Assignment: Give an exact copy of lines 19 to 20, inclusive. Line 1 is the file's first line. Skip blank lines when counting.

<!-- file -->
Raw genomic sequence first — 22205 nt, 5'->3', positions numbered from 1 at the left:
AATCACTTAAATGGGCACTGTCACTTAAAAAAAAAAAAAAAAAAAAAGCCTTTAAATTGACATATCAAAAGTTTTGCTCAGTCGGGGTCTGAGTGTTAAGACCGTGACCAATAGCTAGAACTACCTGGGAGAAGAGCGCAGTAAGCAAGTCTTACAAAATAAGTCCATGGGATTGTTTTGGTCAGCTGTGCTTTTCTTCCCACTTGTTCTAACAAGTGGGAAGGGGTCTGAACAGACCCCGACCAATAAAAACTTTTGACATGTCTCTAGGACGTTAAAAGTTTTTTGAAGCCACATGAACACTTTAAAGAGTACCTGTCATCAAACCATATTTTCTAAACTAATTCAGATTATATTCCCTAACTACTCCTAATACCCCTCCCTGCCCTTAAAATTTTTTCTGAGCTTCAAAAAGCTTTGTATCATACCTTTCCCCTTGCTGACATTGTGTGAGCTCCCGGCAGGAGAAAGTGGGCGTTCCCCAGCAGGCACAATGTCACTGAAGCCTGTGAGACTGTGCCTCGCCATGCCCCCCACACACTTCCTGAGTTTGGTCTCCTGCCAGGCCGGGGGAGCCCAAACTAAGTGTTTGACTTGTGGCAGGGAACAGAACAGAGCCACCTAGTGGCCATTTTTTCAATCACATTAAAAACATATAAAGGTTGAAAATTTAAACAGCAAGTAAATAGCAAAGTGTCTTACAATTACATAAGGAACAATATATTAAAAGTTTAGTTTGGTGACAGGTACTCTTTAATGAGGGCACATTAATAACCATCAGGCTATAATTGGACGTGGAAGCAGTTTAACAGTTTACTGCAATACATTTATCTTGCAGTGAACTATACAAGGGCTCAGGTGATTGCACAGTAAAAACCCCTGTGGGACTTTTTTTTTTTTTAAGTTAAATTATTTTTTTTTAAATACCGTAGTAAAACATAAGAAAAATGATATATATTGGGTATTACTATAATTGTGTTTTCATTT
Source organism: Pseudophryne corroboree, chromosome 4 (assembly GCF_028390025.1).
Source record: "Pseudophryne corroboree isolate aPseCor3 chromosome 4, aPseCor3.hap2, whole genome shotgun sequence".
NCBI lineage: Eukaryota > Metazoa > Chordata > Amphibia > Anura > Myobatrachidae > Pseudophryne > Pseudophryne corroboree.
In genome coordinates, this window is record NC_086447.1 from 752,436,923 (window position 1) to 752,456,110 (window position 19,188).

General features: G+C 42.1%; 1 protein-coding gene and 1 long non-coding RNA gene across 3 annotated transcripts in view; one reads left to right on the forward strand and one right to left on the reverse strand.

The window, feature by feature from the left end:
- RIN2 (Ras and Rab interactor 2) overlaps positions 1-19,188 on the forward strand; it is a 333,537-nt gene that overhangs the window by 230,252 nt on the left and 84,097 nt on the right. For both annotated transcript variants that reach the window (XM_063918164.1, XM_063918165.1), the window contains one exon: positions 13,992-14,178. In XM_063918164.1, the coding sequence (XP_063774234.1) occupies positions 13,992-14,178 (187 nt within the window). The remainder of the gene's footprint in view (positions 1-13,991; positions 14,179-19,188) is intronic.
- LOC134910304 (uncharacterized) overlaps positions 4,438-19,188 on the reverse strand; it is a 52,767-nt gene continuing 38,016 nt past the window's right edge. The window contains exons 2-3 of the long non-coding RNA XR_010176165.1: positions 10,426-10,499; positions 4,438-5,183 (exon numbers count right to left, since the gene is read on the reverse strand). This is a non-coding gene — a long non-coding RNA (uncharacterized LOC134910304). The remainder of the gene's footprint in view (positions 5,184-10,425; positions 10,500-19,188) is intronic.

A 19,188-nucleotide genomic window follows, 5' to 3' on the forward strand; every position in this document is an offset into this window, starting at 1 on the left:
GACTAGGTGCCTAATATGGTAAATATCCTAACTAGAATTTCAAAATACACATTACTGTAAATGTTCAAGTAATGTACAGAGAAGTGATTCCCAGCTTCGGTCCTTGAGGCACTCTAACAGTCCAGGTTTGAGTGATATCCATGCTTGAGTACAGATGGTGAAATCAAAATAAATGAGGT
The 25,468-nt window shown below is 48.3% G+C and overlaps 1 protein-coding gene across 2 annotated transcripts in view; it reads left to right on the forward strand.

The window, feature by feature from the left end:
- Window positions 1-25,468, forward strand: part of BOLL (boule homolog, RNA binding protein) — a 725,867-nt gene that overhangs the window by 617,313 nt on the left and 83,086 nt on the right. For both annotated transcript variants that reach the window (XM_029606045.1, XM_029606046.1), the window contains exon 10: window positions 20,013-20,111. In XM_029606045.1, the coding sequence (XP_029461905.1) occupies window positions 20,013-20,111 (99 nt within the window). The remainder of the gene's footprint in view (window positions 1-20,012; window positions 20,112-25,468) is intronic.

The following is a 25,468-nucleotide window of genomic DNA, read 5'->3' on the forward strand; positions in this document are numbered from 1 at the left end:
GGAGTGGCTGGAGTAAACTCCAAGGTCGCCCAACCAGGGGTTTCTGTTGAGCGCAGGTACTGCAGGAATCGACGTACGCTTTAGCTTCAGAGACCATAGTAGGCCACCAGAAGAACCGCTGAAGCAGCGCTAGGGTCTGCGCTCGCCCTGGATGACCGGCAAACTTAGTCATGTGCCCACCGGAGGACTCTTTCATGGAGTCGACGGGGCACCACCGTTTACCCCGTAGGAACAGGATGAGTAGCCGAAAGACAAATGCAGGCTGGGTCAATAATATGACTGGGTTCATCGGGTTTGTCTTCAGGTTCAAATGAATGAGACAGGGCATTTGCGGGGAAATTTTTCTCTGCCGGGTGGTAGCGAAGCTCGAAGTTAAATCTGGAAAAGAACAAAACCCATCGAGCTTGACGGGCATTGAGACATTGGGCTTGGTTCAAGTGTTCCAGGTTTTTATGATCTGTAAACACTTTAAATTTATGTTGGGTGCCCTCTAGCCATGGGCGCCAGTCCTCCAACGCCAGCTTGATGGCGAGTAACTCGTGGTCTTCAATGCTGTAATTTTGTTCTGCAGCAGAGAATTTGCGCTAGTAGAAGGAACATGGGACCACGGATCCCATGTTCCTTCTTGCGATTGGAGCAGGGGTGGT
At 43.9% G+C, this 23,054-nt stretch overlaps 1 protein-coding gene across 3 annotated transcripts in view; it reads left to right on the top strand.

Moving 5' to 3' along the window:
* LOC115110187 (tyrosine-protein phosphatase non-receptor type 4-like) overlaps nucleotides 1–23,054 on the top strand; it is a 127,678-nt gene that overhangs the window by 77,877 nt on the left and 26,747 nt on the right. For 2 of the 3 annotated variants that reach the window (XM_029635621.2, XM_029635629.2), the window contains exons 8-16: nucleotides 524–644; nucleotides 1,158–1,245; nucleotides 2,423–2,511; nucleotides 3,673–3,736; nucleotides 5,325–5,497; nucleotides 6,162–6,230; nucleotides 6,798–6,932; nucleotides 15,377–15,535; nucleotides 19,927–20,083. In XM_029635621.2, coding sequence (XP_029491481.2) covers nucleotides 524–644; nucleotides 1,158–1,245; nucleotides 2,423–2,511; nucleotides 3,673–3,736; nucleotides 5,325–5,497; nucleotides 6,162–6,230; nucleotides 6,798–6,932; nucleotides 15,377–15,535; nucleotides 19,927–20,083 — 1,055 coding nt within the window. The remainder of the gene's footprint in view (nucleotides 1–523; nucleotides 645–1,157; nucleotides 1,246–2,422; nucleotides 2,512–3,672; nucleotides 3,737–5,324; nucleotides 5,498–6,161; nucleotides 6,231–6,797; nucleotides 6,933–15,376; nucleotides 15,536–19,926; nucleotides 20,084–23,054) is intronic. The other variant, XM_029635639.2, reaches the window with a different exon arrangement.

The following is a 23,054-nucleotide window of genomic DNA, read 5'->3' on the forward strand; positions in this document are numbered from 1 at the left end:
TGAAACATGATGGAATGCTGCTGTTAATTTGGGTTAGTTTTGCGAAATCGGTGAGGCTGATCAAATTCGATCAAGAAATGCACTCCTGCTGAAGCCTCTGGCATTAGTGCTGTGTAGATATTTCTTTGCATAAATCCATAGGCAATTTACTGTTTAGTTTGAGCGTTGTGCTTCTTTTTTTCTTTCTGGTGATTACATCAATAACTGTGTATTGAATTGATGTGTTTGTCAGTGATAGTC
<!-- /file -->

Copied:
Moving 5' to 3' along the window:
* LOC115110187 (tyrosine-protein phosphatase non-receptor type 4-like) overlaps nucleotides 1–23,054 on the top strand; it is a 127,678-nt gene that overhangs the window by 77,877 nt on the left and 26,747 nt on the right. For 2 of the 3 annotated variants that reach the window (XM_029635621.2, XM_029635629.2), the window contains exons 8-16: nucleotides 524–644; nucleotides 1,158–1,245; nucleotides 2,423–2,511; nucleotides 3,673–3,736; nucleotides 5,325–5,497; nucleotides 6,162–6,230; nucleotides 6,798–6,932; nucleotides 15,377–15,535; nucleotides 19,927–20,083. In XM_029635621.2, coding sequence (XP_029491481.2) covers nucleotides 524–644; nucleotides 1,158–1,245; nucleotides 2,423–2,511; nucleotides 3,673–3,736; nucleotides 5,325–5,497; nucleotides 6,162–6,230; nucleotides 6,798–6,932; nucleotides 15,377–15,535; nucleotides 19,927–20,083 — 1,055 coding nt within the window. The remainder of the gene's footprint in view (nucleotides 1–523; nucleotides 645–1,157; nucleotides 1,246–2,422; nucleotides 2,512–3,672; nucleotides 3,737–5,324; nucleotides 5,498–6,161; nucleotides 6,231–6,797; nucleotides 6,933–15,376; nucleotides 15,536–19,926; nucleotides 20,084–23,054) is intronic. The other variant, XM_029635639.2, reaches the window with a different exon arrangement.